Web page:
Data Immutability Done Right

David Friend
Wasabi Technologies, Inc.
10/06/2017
Blog

im·mu·ta·ble 

adjective:  unchanging over time or unable to be changed, fixed, permanent, carved in stone

I had the recent pleasure of visiting the headquarters for a new $1.1 billion telescope under construction in Chile.  Nobody actually “looks through” these giant telescopes.  Rather, they are controlled by astronomers remotely from around the world, and the images are transmitted back to the U.S. where they are stored for study.  Since these images are the sole output of a $1.1 billion investment, it’s not unreasonable for project management to refer to their stored data as their “billion-dollar dataset.”

When your data is worth a billion dollars, you don’t want someone deleting it, accidentally or otherwise.  And you certainly don’t want some malicious boffin to be able to modify it and create fake images. Over the centuries, people have devised all sorts of ingenious ways to protect valuable data from destruction, modification, or theft.  The Greeks and Romans literally carved it into stone.  By the mid-Twentieth Century, documents meant to last were printed on special acid-free archival paper and stored away in dark, air-conditioned vaults. Extremely important documents remain under constant guard.  Even the bank safe deposit box–in which two people, the banker and the content owner, turn their keys simultaneously to gain access–is a simple, but effective example of “data” protection.

In the digital world, the de facto standard has been WORM (write once, read many) tapes.  These tapes are physically marked so that the machines that record on them cannot overwrite or erase information that is already there.  And like paper, they can be stored under lock and key in secured facilities.

As the world moves away from extremely slow, offline media like tape to live, fast-access media like disk storage, we need to think about data immutability and implement solutions so that:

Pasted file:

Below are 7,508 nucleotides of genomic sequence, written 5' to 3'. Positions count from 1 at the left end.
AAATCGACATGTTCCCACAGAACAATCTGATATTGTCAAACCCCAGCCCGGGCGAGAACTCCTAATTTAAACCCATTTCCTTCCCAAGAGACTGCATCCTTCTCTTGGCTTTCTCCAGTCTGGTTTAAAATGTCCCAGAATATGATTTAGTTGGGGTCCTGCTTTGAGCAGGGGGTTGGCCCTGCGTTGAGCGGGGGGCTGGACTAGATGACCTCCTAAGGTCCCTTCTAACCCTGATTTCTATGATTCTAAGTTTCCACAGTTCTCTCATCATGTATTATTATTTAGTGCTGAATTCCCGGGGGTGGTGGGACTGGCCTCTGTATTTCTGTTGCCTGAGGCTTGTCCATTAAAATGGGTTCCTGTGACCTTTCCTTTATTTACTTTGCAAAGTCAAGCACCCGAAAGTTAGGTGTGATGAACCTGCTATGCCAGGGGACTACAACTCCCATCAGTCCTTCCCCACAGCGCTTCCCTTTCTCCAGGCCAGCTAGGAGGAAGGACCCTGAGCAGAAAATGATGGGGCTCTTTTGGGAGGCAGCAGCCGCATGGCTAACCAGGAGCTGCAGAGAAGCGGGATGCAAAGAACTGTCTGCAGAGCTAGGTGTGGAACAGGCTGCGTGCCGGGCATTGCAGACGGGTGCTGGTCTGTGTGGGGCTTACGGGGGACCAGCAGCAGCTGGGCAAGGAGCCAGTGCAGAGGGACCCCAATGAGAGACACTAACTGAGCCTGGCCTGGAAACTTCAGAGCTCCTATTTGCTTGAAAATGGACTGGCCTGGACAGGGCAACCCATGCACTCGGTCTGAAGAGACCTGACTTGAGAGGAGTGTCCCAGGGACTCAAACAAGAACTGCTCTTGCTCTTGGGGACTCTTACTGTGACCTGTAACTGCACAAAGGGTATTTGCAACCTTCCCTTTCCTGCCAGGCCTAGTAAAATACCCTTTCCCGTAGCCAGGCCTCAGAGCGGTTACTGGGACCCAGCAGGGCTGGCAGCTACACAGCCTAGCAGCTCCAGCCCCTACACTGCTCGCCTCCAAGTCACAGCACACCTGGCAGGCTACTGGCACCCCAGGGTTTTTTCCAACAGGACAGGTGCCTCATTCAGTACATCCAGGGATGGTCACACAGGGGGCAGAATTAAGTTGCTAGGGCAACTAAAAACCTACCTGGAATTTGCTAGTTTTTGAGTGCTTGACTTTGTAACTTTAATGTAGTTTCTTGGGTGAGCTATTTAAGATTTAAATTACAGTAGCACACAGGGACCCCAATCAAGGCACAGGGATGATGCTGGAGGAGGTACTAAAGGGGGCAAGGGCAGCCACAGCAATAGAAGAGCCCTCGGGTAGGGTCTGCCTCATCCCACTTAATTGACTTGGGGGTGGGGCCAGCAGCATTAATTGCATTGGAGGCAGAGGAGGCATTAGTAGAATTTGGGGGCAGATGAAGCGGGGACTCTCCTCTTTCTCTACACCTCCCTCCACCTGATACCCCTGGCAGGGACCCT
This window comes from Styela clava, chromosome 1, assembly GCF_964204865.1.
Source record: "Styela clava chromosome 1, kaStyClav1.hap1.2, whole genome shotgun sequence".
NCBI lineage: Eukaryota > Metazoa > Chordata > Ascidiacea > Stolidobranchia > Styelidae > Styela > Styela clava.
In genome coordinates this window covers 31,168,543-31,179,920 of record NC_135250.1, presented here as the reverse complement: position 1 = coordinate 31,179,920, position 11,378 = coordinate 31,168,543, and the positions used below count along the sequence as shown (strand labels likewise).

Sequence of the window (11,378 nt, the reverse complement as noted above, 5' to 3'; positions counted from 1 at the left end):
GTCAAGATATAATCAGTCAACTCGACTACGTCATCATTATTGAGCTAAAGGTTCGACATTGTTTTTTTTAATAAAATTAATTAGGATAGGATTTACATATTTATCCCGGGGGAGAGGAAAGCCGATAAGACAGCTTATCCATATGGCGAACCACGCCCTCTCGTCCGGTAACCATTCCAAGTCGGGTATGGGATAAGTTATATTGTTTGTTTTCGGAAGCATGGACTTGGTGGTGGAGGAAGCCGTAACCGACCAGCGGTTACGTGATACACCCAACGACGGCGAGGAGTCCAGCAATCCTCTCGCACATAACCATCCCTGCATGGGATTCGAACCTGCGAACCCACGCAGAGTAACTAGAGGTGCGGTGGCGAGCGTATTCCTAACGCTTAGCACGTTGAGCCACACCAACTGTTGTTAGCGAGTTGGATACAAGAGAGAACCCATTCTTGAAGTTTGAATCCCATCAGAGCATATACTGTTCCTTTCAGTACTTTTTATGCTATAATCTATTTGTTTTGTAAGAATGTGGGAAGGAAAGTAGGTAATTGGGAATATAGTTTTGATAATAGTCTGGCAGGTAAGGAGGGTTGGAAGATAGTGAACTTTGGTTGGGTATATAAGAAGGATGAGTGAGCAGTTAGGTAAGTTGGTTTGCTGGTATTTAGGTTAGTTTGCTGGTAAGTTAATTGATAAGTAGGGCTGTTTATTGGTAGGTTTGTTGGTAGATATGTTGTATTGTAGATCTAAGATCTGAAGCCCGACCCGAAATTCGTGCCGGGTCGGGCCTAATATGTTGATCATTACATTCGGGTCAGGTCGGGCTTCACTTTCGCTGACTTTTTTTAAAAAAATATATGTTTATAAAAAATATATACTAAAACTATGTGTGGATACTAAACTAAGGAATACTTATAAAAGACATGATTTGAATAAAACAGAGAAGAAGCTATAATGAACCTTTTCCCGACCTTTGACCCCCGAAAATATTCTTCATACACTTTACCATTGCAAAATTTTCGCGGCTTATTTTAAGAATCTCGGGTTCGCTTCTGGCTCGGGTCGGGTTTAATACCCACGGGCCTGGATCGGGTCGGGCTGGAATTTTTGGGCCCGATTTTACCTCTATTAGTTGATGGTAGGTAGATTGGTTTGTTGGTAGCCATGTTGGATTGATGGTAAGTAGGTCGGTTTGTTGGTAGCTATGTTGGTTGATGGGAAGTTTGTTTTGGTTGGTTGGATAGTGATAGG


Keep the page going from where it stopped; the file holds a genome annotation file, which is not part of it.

• Data doesn’t deteriorate over time
  • Hackers can’t penetrate your firewalls and destroy your data or hold it for ransom
  • Rogue employees can’t delete or alter your data, even when they have the proper credentials
  • Your data will survive even if the data center where it’s stored does not

Amazon Web Services (AWS) offers immutable buckets. But during a recent presentation, an AWS product manager explained that only the systems admin could destroy or alter the data. In my opinion, this isn’t good enough. Credentials can be stolen, and a single bad actor with that kind of access can wreak havoc on businesses and organizations.

The Rules of Data Immutability Done Right

So, how should you implement real data immutability? I have two rules: 1) No one person should be able to destroy data that is in an immutable bucket, and 2) Nobody should be able to touch a production system anonymously.

Rule #1 is similar to the safe deposit box example, or the launch procedure for ICBMs, where two people must turn their keys at the same time. There should always be checks and balances on what any one individual is allowed to do.  With any data stored on disk, there are four ways that “immutable” data can be lost:

  • A malicious employee programmer could change the code to allow intrusion into a production system
  • Someone in the data center could physically remove or destroy the disks
  • Random disk failures could result in loss if there isn’t sufficient redundancy
  • Data could suffer from “bit rot” and deteriorate if it is not checked and refreshed on a regular basis

Here’s how we address each of these issues at Wasabi

First, no Wasabi programmer can change code on a production system without an elaborate series of code reviews and thorough testing.  These procedures involve many people, any one of whom is highly qualified to spot malicious code.  Second, our data centers are secured with all the usual fingerprint ID systems, man traps, and the like.  There are thousands of disks, and a data center technician would have no access to the databases to indicate what data was stored on what disk. (A programmer might be able to figure it out, but programmers–or anyone, for that matter–are not allowed to enter the data center unaccompanied.) Third, we have extreme redundancy– 11 nines of durability.  If you gave Wasabi one million objects to store, statistically we would lose one object every 659,000 years.  And finally, we read every object every 90 days and automatically correct any random errors.

With Wasabi immutable buckets, no one can delete or alter your data–not even a systems administrator.

While the network security guys do their best to keep out the intruders, immutability done right will protect your data from being lost or destroyed no matter who hacks or fumbles their way in.